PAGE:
Coming back to this, I like it. You’re absolutely right – it is arbitrarily defined by statute. Which one more accurately depicts obviousness, the “in the minds” test or the “published” test? It doesn’t matter. The point is that certain policy objectives are obtained by deciding one way or the other. It is not based on the most noble high-thinking philosphy, it is simply based on objectives. Does EPO-style obviousness have certain benefits? Sure. Does US-style have certain benefits? Sure.

    You choose to defend the EPO-style with words like “unassailable”, so I can’t help but be advesarial, albiet in a friendly manner.

    Consider this, then: the EPO hands out obvious patents like candy, while the US issues less patents with its harsh obviousness standards. Doesn’t that make a US patent more valuable, since it is more rare, like a diamond?

  107. Max, if that is your understanding of our arguments after so much repetition, I must admit there is something wrong in the way we are presenting them.

    There was an interesting letter sent by the president of a number of startups and a former president of Microsoft that pointed out the critical differences that FTI provides startup that allow them to succeed vs. FTF. He described a process whereby they intended to develop a new product for a particular application. They had a broad idea on how to do it, but at every turn, they ended up at a dead end. One idea ended up panning out, but only in combination with partial results from another dead end.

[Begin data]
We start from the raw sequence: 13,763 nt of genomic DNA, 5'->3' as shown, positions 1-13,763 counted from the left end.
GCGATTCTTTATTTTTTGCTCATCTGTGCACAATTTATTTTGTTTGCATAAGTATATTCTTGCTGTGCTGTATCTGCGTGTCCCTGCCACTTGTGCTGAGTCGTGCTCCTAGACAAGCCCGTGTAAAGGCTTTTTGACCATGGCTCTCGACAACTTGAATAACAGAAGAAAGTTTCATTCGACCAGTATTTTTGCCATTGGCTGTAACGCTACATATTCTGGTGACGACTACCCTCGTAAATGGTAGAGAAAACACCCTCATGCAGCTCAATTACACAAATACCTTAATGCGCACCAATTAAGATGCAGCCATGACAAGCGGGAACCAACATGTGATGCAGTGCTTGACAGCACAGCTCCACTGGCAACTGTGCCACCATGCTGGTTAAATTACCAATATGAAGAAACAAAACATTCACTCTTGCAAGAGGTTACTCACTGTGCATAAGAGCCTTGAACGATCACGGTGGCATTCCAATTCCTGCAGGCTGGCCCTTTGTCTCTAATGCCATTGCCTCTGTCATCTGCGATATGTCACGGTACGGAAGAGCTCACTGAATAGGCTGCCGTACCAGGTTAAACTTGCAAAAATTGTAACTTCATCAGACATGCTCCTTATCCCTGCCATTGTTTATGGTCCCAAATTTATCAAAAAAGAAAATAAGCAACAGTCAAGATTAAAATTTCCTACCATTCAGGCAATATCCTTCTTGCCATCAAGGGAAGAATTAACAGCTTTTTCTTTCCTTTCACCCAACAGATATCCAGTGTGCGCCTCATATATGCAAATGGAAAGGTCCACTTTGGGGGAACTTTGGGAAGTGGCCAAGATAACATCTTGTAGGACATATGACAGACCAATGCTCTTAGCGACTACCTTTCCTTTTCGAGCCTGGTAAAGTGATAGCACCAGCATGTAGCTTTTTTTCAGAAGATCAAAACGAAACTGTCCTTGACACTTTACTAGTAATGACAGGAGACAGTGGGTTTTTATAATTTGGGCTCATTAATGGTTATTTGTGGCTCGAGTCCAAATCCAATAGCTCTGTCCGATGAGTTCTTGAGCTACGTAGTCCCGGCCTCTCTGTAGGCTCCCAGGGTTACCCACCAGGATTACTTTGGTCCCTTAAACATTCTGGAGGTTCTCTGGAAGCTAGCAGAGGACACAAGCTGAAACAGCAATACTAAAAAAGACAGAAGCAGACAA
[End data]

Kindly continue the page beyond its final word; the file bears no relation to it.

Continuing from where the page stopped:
This entrepreneur mapped out the development path and the dead ends. It took a long time and much effort to get to a final product. That product resulted in four or five patent applications. But the whole project resulted in 100 inventions, most covering dead ends.

    In a FTF system, they would have had to file on all 100 inventions to protect their investment. In a FTI system, they had the luxury of waiting and filing only 4.

    From a resources point of view, the only way his company could have succeeded is in a FTI world.

  108. CR: Many on this blog assert that the American First to Invent patent law is what created US industrial dominance of the 20th century. It allows inventors to publish their inventions and get on the way to commercial success before they have to pay a patent attorney to write up their invention and file a patent application on it.

    The Rest of the World still thinks that the only justification for 20 year monopolies is as the price to pay to get inventions made available to the public (rather than held as trade secrets). ROW says: why give out competition-stifling patents on stuff that is already published.

    ROW forces publication of patent applications 18 months after the priority filng date. The “black hole” of uncertainty, what if anything has been patented, lasts a maximum of 18 months. The US system makes investors wait, indefinitely, to find out whether the stuff that has already been published has or has not been patented. Is this what makes the present US patent system so popular with US patent attorneys? What sort of patent law is it, that maximises investment in new manufacturing jobs?

  109. MD: Interesting theory that the “nerds” were left to it. However, I still find it hard to believe that money didn’t at least provide some motivation. It would be nice if we all had the noble intentions of a nerd, but that just isn’t the case.